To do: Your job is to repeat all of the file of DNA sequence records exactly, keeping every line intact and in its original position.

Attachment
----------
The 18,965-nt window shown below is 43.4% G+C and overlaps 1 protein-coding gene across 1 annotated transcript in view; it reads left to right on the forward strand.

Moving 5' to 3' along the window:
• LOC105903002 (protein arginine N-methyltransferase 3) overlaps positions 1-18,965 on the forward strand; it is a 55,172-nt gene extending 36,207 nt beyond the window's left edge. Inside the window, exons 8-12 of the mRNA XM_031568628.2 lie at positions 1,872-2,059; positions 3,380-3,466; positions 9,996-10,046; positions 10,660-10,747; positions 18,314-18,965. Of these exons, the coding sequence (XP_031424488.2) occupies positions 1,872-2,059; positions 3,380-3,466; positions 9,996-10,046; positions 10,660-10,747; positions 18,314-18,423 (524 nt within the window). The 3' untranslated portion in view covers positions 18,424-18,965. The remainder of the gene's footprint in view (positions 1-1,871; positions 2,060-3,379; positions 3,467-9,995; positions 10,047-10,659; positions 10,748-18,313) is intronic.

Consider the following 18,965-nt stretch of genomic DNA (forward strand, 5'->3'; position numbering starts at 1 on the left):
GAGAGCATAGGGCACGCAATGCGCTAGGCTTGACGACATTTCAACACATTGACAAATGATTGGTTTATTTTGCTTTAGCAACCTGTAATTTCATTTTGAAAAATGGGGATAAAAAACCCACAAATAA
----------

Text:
The 18,965-nt window shown below is 43.4% G+C and overlaps 1 protein-coding gene across 1 annotated transcript in view; it reads left to right on the forward strand.

Moving 5' to 3' along the window:
• LOC105903002 (protein arginine N-methyltransferase 3) overlaps positions 1-18,965 on the forward strand; it is a 55,172-nt gene extending 36,207 nt beyond the window's left edge. Inside the window, exons 8-12 of the mRNA XM_031568628.2 lie at positions 1,872-2,059; positions 3,380-3,466; positions 9,996-10,046; positions 10,660-10,747; positions 18,314-18,965. Of these exons, the coding sequence (XP_031424488.2) occupies positions 1,872-2,059; positions 3,380-3,466; positions 9,996-10,046; positions 10,660-10,747; positions 18,314-18,423 (524 nt within the window). The 3' untranslated portion in view covers positions 18,424-18,965. The remainder of the gene's footprint in view (positions 1-1,871; positions 2,060-3,379; positions 3,467-9,995; positions 10,047-10,659; positions 10,748-18,313) is intronic.

Consider the following 18,965-nt stretch of genomic DNA (forward strand, 5'->3'; position numbering starts at 1 on the left):
GAGAGCATAGGGCACGCAATGCGCTAGGCTTGACGACATTTCAACACATTGACAAATGATTGGTTTATTTTGCTTTAGCAACCTGTAATTTCATTTTGAAAAATGGGGATAAAAAACCCACAAATAA